"What people don't realize is that Hollywood studios are going to release new titles not just for Blu-ray but for standard DVDs as well, and there are a far greater number of current-generation DVD players out there," he pointed out.
In addition to standard DVD players, Nishida showed willingness to have Toshiba play a bigger role in the market of video-downloading using personal computers.
"Without a next-generation DVD player, PCs become an even more important part of our strategy. We couldn't connect computers and televisions before, but now there is a technology that let us do that...That means that you can use the DVD player in your computer to watch movies on your big-screen television, and you don't need a stand-alone player," he was quoted as saying. "We've been developing technologies in this area, but now that we don't have the HD DVD business, I want to put even more energy into that."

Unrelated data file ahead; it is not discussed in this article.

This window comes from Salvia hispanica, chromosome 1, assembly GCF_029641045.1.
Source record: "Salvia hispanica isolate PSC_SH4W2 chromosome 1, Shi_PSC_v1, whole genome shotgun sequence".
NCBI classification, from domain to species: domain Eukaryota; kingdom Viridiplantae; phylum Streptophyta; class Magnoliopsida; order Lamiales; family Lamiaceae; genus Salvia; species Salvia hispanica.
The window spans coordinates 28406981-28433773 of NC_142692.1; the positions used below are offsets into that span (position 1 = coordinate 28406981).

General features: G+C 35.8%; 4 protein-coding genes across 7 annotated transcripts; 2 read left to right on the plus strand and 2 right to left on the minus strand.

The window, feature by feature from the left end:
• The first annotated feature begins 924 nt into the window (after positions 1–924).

Nishida said he first started thinking about withdrawal from the HD DVD business when Time Warner Inc.'s Waner Bros threw its support behind Blu-ray.
"I didn't think we stood a chance after Warner left us because it meant HD DVD would have just 20 pct to 30 pct of software market share," he explained.